Simplicity Marks Eidul Fitr Celebrations in North America
By Abdus Sattar Ghazali

Pictures above: Glimpses of the Eid celebrations in a North America neighborhood

Muslims in North America celebrated Eidul Fitr in a somber mood because of its close proximity to the 9th anniversary of the 9/11 tragedy.

Interestingly, it was the second time in recent history that Eidul Fitr was celebrated in all North America on the same day – Friday, September 10. Last year also Eidul Fitr was celebrated in North America on the same day.

Following the Islamic or Hirja calendar adopted by the Islamic Society of North America (ISNA) many mosques in America and Canada began Ramadan on Wednesday August 11. However, others ignored the ISNA calendar and began the month of Ramadan on August12. However all the mosques celebrated Eidul Fitr on September 10.

It may be pointed out that in 2006, the Fiqh Council of North America announced a 15-year Islamic calendar based on calculations, using the same parameters as the Umm al-Qura calendar of Saudi Arabia, to determine well in advance the beginning of all lunar months for religious observances such as beginning of the month of Ramadan and Eidul Fitr. The calendar was adopted by the Islamic Society of North America and the European Council for Fatwa and Research as a first step on the way to unifying the Islamic calendar.

Large Eid prayer congregations were held throughout North America. In many towns with large Muslim population concentration, mosques held two or three sessions of the Eid prayers.

In Houston and Dallas, Texas, Eid congregations were held at the Convention Centers to accommodate maximum number of people. In Los Angles, CA, Eid prayer was also held at the Convention Center. Texas has one of the largest Muslim population concentrations in the US.

In New York State, Eid prayer congregations were held at many mosques including the Al-Fatemah Islamic Center, Albany, Masjid Manhattan, and Islamic Cultural Center of New York.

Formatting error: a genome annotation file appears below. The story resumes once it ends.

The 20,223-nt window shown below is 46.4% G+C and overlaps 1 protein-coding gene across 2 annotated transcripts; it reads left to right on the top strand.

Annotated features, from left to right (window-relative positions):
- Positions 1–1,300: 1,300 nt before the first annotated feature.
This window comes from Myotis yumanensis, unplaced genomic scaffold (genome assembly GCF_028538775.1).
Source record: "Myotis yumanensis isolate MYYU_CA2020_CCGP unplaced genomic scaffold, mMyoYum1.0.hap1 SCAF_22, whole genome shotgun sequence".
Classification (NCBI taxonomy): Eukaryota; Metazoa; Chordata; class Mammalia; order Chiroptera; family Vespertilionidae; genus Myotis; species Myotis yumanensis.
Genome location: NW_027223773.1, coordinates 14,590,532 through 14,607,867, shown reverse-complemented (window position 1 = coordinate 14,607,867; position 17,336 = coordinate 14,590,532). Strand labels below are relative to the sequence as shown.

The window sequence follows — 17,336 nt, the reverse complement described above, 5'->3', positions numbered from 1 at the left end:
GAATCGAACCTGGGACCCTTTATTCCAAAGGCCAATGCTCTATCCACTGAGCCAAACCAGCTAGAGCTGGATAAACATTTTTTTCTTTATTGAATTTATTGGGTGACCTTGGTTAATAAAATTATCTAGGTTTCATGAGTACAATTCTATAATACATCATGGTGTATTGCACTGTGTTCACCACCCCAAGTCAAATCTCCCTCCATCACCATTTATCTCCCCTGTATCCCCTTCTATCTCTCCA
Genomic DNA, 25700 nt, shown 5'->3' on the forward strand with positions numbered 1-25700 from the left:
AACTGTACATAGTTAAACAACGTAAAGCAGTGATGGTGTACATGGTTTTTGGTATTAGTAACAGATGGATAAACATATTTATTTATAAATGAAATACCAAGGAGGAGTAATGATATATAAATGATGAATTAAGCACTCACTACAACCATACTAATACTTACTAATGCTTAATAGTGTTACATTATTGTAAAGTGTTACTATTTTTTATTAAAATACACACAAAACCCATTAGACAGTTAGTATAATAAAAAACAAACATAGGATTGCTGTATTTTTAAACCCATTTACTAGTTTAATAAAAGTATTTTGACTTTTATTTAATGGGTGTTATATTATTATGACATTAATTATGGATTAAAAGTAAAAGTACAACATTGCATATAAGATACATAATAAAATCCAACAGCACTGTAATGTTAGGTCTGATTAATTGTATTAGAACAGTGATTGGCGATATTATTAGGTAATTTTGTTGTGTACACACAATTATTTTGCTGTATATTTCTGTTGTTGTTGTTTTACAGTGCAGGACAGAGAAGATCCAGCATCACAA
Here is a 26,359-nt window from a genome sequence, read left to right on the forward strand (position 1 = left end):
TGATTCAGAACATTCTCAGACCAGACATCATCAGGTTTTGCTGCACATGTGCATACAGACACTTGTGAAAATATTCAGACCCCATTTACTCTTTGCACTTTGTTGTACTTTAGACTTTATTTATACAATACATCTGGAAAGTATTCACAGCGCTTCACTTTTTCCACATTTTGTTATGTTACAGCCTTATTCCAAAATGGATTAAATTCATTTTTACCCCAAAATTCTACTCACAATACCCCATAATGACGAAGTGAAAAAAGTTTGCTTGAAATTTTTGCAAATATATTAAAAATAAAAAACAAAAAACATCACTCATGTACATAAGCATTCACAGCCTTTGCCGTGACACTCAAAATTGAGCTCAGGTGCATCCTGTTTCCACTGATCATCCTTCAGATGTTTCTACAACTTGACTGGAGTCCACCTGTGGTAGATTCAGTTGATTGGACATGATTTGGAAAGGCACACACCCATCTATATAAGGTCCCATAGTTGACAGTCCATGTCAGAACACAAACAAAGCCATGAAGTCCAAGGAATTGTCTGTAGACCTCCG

Thousands of Muslims gathered and offered prayers at suburban Chicago soccer field.

In California, another state with large Muslim population, the Islamic Shura Council of Southern California (ISCSC) had announced that Eidul Fitr will be on Friday. A major Eid congregation, organized by the Islamic Society of Orange County, was held at the Anaheim Convention Center. In Sacramento, the state capital, a large Eid congregation was held at the downtown Mosque, which is the oldest mosque in the United States west of the Mississippi River. Other Eid congregations were held at Masjid Annur, Masjid As Salam and Islamic Center of Woodland.

In the Silicon Valley, large Eid congregations were held at the Islamic Society of East Bay, the Irvington Mosque and a number of other Islamic centers.

In Greater Toronto Area (GTA), Canada, more than 80 mosques held Eid prayers on Friday. Large Eid congregations were held in Scarborough, Etobicoke, Brampton, Mississauga, Oakville, Markham, Milton which are part of the GTA.

The GTA has a large concentration of Muslims population. It is estimated that around 400,000 Muslims live there. Toronto hosts 19 mosques, Scarborough 16, Mississauga 16 and Etobicoke 7. Many of the mosques did not follow the ISNA calendar and began the month of Ramadan on August 12 but all the mosques celebrated Eidul Fitr on the same day, i.e. Friday, September 10.

This year the seven million strong American Muslim community scaled back Eidul Fitr celebrations for fear of inflaming public sentiment on the eve of September 11. Islamic groups worry that the proximity of Eidul Fitr with 9/11 anniversary will increase suspicion and hostility towards Muslims at a time when feelings towards their religion are already running high.

The Council of Muslim Organizations in Washington DC called on all US Islamic centers, schools and organizations to refrain from holding Eidul Fitr celebrations. The Council said the move was out of respect for the victims of the 9/11 attacks.

Religious leaders urged Muslims in the Washington DC area to attend prayers but hold off on the festivities. “Definitely there are people who would like to make us look like we are celebrating on 9/11 and we are not going to let them,” said Imam Johari Abdul-Malik, Director of Outreach at the Dar Al Hijrah Islamic Center, Washington DC.

The Islamic Cultural Center of Fresno, California announced cancellation of its Eid al-Fitr carnival on Sept. 11. For the past several years, the Islamic Cultural Center has celebrated Eidul Fitr with a carnival on the first Saturday after the holiday, when the potential is greater for large attendance. Center officials said the cancellation was an acknowledgment that any celebration could be misinterpreted and also could be seen by some as insensitivity to the remembrance of 9/11. “The decision to cancel the carnival was due to the recent increase in levels of hostilities against Islam and Muslims following the proposal to construct an Islamic center in Lower Manhattan, and to deprive extremists from the opportunity to claim that American Muslims are celebrating 9/11,” said the center’s director, Kamal Abu-Shamsieh.



Editor: Akhtar M. Faruqui
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